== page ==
Knockout Games: Sign of the times, just like “Clockwork…”
My increasing concern for the future of the human race (not the ‘planet’, mind you) is not based on Biblical revelations, millennial madness or general eschatological malaise. It’s based on a sober evaluation of the times in which we live. No matter how I crunch the numbers the outlook is bleak. And while my major concerns may be either cause or effect of global warming, general environmental degradation or population pressures, the current “Knockout Games” certainly give it a more personal, intimate horror and almost lends credence to the Biblical spin that Tea Partiers like to attach to our current era and their litany of Obamanations.
For those who’ve been on a Caribbean cruise the last couple weeks, this is the current street fashion of knocking someone out with one punch… at random. Of course the Tea Party treatment of a duly elected and hard-working President doesn’t rate much higher in my opinion and must give encouragement to those petty hooligans merely looking for kicks. The ubiquitous online forum and chat trollers waxing vile and spewing bile don’t rate much higher, either. Our era is not characterized by its politeness, boo hoo.
It seems like the more technologically advanced we become, the more we revert culturally to our base instincts of dog-eat-dog, survival of the meanest. The more we embrace social media, with the ability to chat with total strangers around the world, the more we retreat into our social shells, foregoing the most basic considerations in the process (and don’t forget to screw your buddy… especially if he’s from the opposition political party).
But the ‘Knockout Game’ is something else. It’s not totally new, though, and resembles gang initiations going back decades, and similar occurrences in the other advanced Anglo cultures of Australia, Canada, and the UK itself. It is not an isolated phenomenon, either, showing some resemblance to the flash-mob crime sprees that followed the ‘not guilty’ verdict of George Zimmerman and recent ‘thrill kills’ in which murders were committed ‘just for the fun of it’. What is new is the apparent need to publicize it, and brag about it, as though our Warholian quest for ‘fifteen minutes of fame’ has now been transformed into fifteen minutes of infamy.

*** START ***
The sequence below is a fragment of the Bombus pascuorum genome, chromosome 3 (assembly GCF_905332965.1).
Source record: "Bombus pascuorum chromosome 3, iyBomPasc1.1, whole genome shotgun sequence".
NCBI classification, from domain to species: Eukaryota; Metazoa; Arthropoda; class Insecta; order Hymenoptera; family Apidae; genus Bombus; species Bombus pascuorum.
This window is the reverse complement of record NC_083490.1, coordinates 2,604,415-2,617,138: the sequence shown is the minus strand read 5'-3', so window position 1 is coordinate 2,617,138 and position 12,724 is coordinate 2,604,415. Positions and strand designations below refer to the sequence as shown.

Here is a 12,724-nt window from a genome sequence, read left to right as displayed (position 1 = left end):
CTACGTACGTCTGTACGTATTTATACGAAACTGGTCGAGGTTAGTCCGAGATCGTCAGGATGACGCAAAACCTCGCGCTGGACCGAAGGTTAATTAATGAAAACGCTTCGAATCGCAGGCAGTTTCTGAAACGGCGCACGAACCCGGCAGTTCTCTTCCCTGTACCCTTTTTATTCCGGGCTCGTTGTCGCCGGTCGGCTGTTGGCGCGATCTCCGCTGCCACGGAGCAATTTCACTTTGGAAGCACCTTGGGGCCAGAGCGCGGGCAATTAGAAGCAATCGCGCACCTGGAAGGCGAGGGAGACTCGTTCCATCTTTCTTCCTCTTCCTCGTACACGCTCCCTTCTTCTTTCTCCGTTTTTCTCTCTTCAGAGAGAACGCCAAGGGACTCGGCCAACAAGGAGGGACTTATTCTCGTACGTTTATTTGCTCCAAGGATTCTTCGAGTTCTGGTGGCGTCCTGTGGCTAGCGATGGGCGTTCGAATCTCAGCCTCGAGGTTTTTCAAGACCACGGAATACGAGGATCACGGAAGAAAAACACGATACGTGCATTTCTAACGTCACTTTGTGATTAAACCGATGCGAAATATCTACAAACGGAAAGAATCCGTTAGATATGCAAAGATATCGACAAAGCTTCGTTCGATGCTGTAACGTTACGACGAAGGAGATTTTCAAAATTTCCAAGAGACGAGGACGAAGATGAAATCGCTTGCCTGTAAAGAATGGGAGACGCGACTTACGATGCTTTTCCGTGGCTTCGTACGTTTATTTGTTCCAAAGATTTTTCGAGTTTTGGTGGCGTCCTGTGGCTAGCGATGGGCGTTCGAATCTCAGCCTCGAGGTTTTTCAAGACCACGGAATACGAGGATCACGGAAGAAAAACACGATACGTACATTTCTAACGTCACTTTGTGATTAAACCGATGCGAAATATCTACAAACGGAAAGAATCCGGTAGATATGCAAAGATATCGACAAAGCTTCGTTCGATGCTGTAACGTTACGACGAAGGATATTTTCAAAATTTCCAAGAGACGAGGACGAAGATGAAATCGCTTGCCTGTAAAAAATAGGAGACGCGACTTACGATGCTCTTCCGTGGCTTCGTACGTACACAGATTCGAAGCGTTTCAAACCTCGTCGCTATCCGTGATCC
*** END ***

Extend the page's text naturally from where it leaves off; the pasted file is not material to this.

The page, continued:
It’s not clear if there’s a racial motivation to the seemingly random violence, but it would almost come as a relief if there were. I was pretty angry at George Zimmerman’s being exonerated for cold-blooded murder, too; still am. People tell me I’ll get over it, but I’m not sure I want to. Violence for fun, though, is truly disturbing to me. Have we fallen that far from a paradise of forests and skies and seas of possibilities? I hope not.
None of this is new in art and literature, though, of course. William Burroughs’ 60’s-era ‘Wild Boys’ can be disturbing to those not accustomed to his style of delighting in the musty odors of our penetrated sanctums, but Anthony Burgess’ ‘Clockwork Orange’ gives a more conventional narrative format to probe the limits of ultra-violence. Stanley Kubrick’s movie of the same theme is a classic take on the subject, of course, and without any of Burgess’ originally intended redemption. Tarantino’s classic movie ‘Pulp Fiction’ carries the argument to its final conclusion, with much humor and little satire: violence is cool… at least in movies.
This is real life, of course (though sometimes it’s hard to tell the difference), and it ain’t pretty. But if we want to point fingers, then we’ll need lots of mirrors, for this phenomenon is a picture of America itself, and probably the whole Western world, maybe even the entire contemporary world, obsessed more with status updates and ego, ‘likes’ and ‘shares’, consumption and conquest, than politeness and conciliation.
The Tea Party is a prime example, shutting down the government to make a simple point that had already been made many times over. The US military is another, droning on and on while grandmothers die and babies lie bleeding. Syria is the human race’s most gaping wound du jour, of course, and you don’t even want to know about the Congo. It doesn’t have to be this way. That’s the point. I hope it’s not too late to change.